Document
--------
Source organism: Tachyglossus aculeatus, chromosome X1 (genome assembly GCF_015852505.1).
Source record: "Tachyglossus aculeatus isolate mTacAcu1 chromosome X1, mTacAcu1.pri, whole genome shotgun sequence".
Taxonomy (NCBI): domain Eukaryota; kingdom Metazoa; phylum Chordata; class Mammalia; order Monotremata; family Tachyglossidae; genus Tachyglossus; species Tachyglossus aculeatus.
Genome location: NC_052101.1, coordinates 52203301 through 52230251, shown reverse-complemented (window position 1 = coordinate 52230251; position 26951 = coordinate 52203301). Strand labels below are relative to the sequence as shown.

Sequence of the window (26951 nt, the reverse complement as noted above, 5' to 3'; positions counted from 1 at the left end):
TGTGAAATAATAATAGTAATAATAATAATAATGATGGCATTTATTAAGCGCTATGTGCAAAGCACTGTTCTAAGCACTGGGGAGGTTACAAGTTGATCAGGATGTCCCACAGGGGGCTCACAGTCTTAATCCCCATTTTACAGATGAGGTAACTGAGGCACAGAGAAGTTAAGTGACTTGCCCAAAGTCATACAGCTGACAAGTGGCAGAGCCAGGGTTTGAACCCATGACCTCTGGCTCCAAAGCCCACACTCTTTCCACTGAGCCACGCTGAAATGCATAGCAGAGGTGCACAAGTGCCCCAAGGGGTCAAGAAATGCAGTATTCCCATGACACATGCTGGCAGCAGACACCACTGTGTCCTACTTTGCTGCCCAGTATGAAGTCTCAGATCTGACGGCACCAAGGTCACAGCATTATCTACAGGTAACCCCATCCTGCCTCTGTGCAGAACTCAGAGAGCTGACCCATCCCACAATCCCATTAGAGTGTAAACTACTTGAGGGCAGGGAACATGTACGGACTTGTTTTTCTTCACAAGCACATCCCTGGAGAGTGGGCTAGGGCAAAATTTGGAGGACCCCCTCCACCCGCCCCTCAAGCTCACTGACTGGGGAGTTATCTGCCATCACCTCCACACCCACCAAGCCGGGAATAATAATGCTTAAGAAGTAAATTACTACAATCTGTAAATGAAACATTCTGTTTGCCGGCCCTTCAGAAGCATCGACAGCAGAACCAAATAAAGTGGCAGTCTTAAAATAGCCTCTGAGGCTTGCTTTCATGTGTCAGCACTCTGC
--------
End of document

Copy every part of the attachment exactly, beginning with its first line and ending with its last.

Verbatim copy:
Source organism: Tachyglossus aculeatus, chromosome X1 (genome assembly GCF_015852505.1).
Source record: "Tachyglossus aculeatus isolate mTacAcu1 chromosome X1, mTacAcu1.pri, whole genome shotgun sequence".
Taxonomy (NCBI): domain Eukaryota; kingdom Metazoa; phylum Chordata; class Mammalia; order Monotremata; family Tachyglossidae; genus Tachyglossus; species Tachyglossus aculeatus.
Genome location: NC_052101.1, coordinates 52203301 through 52230251, shown reverse-complemented (window position 1 = coordinate 52230251; position 26951 = coordinate 52203301). Strand labels below are relative to the sequence as shown.

Sequence of the window (26951 nt, the reverse complement as noted above, 5' to 3'; positions counted from 1 at the left end):
TGTGAAATAATAATAGTAATAATAATAATAATGATGGCATTTATTAAGCGCTATGTGCAAAGCACTGTTCTAAGCACTGGGGAGGTTACAAGTTGATCAGGATGTCCCACAGGGGGCTCACAGTCTTAATCCCCATTTTACAGATGAGGTAACTGAGGCACAGAGAAGTTAAGTGACTTGCCCAAAGTCATACAGCTGACAAGTGGCAGAGCCAGGGTTTGAACCCATGACCTCTGGCTCCAAAGCCCACACTCTTTCCACTGAGCCACGCTGAAATGCATAGCAGAGGTGCACAAGTGCCCCAAGGGGTCAAGAAATGCAGTATTCCCATGACACATGCTGGCAGCAGACACCACTGTGTCCTACTTTGCTGCCCAGTATGAAGTCTCAGATCTGACGGCACCAAGGTCACAGCATTATCTACAGGTAACCCCATCCTGCCTCTGTGCAGAACTCAGAGAGCTGACCCATCCCACAATCCCATTAGAGTGTAAACTACTTGAGGGCAGGGAACATGTACGGACTTGTTTTTCTTCACAAGCACATCCCTGGAGAGTGGGCTAGGGCAAAATTTGGAGGACCCCCTCCACCCGCCCCTCAAGCTCACTGACTGGGGAGTTATCTGCCATCACCTCCACACCCACCAAGCCGGGAATAATAATGCTTAAGAAGTAAATTACTACAATCTGTAAATGAAACATTCTGTTTGCCGGCCCTTCAGAAGCATCGACAGCAGAACCAAATAAAGTGGCAGTCTTAAAATAGCCTCTGAGGCTTGCTTTCATGTGTCAGCACTCTGC